Estate Planning Misconceptions

Wills avoid the need for probate.

No! Wills are designed for use in the probate process, to ensure your wishes are followed rather than a one-size-fits-all plan found in legislation and used when a person dies intestate (without a will).

Only wealthy people need professional wills.

Definitely not! This topic is too broad to cover adequately in this format, but if you have young children, disabled children, step-children, a common-law spouse, a disabled or elderly spouse, have been married more than one time, own assets outside of British Columbia or own shares in a company, among other factors, you should seek legal advice from an estate planning lawyer.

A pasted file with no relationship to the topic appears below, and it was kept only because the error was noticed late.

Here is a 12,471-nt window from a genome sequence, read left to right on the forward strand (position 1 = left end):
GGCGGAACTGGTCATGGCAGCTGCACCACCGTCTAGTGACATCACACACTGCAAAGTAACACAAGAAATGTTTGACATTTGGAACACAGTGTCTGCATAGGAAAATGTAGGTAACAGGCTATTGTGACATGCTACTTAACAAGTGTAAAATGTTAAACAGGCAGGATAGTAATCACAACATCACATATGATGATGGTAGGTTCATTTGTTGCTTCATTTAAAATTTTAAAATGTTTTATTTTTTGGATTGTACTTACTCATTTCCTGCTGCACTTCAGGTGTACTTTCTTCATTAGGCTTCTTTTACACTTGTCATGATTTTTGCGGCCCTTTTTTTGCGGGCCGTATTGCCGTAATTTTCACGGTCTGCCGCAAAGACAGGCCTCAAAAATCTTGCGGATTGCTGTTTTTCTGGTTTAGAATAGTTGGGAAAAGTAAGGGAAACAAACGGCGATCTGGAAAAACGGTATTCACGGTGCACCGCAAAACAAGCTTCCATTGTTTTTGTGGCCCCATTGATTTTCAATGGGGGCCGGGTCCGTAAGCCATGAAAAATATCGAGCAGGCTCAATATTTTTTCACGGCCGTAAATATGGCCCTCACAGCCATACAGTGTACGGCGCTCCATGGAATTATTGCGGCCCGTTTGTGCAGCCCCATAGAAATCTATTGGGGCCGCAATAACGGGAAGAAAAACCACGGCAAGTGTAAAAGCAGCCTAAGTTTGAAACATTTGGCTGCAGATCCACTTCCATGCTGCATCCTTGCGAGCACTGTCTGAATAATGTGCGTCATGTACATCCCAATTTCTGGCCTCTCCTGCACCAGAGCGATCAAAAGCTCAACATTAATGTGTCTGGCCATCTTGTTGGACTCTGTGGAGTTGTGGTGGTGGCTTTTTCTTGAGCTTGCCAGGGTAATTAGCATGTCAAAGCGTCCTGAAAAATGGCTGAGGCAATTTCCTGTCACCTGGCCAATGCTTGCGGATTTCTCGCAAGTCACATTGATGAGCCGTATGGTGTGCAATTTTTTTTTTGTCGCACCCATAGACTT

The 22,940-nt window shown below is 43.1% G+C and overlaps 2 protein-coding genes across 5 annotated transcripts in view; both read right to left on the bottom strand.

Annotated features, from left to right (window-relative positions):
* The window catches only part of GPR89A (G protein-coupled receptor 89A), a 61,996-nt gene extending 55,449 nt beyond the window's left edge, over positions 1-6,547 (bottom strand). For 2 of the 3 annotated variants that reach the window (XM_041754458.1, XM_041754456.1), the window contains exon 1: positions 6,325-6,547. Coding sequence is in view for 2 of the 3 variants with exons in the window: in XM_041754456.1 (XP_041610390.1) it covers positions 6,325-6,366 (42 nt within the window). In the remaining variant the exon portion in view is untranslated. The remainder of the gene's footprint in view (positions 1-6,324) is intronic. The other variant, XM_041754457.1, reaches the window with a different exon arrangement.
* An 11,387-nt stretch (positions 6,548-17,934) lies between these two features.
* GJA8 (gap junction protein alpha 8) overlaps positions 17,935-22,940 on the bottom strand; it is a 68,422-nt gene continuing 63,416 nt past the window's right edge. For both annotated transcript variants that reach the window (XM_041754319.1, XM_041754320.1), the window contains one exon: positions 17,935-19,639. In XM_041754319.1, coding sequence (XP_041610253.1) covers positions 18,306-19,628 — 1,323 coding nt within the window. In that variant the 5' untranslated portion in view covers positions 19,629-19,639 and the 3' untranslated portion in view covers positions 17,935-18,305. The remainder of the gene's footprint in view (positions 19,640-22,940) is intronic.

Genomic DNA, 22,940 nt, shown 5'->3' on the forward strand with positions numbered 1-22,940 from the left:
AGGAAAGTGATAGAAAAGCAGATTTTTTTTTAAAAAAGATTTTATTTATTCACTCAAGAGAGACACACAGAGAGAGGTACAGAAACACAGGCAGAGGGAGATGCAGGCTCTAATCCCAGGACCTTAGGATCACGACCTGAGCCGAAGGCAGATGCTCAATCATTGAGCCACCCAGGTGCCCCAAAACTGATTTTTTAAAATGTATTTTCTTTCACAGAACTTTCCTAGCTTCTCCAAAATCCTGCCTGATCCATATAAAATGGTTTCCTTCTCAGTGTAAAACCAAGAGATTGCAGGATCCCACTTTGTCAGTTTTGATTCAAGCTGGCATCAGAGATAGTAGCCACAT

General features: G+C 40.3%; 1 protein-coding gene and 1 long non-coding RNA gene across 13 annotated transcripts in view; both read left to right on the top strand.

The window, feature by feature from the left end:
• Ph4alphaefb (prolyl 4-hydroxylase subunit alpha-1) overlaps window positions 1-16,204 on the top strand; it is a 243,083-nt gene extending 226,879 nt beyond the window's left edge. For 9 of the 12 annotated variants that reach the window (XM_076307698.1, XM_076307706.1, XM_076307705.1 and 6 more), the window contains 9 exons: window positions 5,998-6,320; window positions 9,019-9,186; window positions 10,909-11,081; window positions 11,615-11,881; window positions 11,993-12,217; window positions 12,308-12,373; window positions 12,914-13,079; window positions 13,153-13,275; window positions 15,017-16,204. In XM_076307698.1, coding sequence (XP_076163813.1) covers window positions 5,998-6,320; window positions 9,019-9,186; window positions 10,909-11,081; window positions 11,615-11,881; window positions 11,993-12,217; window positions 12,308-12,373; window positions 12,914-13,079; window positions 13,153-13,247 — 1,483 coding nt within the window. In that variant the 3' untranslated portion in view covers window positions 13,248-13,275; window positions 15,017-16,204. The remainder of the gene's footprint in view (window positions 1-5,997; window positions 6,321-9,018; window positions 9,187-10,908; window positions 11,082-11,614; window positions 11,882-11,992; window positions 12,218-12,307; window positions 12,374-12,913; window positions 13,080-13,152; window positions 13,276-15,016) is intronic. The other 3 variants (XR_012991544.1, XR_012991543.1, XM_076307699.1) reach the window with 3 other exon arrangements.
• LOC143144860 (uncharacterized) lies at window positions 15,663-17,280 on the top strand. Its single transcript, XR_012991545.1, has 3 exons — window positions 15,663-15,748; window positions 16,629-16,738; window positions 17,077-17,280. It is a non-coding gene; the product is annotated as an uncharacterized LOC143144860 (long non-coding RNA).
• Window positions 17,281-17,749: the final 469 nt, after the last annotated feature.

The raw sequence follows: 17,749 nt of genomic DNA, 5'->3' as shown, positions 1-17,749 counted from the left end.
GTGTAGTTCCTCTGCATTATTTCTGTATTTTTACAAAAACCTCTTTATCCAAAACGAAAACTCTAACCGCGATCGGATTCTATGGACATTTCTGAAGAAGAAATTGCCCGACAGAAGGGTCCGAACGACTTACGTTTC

Joint assets negate the need for a will.

Sometimes, unless… If you and the joint owner spend time together, you could die or become incapacitated in a common accident. If you put one child on title to your assets in the belief they will share with other children after your death, you may be surprised to learn how often they do not.